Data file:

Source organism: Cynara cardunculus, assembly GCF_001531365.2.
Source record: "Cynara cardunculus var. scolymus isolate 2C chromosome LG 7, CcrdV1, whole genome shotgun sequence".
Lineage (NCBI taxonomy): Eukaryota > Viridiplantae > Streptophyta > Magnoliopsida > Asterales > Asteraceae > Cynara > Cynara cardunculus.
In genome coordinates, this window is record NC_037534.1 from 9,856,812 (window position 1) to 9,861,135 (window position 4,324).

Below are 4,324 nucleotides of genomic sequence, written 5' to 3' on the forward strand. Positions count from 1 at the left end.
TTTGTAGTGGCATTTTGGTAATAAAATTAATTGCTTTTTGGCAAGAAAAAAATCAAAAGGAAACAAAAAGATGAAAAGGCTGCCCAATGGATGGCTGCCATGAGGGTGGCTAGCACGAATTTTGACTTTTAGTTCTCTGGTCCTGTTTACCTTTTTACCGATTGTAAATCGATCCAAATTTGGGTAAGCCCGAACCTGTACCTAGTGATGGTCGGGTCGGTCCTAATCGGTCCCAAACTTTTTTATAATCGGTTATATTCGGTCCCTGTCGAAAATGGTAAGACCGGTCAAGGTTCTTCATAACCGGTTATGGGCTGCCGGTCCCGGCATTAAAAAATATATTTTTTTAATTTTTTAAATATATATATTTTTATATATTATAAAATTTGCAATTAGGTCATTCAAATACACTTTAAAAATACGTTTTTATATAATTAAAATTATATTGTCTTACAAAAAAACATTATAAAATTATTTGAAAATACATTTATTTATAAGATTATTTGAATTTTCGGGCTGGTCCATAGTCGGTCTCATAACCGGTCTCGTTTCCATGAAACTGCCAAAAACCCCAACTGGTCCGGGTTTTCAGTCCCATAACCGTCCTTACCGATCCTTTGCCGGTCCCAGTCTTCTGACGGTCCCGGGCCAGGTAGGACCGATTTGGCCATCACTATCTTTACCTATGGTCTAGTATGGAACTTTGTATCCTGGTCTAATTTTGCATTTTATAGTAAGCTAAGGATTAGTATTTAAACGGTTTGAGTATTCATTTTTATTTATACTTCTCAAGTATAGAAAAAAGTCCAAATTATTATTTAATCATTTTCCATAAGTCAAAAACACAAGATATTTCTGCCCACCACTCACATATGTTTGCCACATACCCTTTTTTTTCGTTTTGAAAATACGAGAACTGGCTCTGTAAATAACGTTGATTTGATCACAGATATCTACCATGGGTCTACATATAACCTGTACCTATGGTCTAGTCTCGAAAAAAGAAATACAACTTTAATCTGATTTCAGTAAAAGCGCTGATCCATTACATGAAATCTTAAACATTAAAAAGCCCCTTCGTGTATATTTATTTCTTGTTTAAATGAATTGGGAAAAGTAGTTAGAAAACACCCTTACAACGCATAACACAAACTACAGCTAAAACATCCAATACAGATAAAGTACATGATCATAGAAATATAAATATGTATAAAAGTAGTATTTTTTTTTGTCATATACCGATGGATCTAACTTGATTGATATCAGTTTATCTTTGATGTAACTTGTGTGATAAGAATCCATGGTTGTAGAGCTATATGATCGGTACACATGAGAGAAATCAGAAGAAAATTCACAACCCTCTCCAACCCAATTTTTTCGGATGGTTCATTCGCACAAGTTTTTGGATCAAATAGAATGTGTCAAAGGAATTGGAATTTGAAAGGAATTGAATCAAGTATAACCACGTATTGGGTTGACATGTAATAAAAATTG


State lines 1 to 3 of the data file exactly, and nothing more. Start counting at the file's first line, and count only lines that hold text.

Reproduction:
Source organism: Cynara cardunculus, assembly GCF_001531365.2.
Source record: "Cynara cardunculus var. scolymus isolate 2C chromosome LG 7, CcrdV1, whole genome shotgun sequence".
Lineage (NCBI taxonomy): Eukaryota > Viridiplantae > Streptophyta > Magnoliopsida > Asterales > Asteraceae > Cynara > Cynara cardunculus.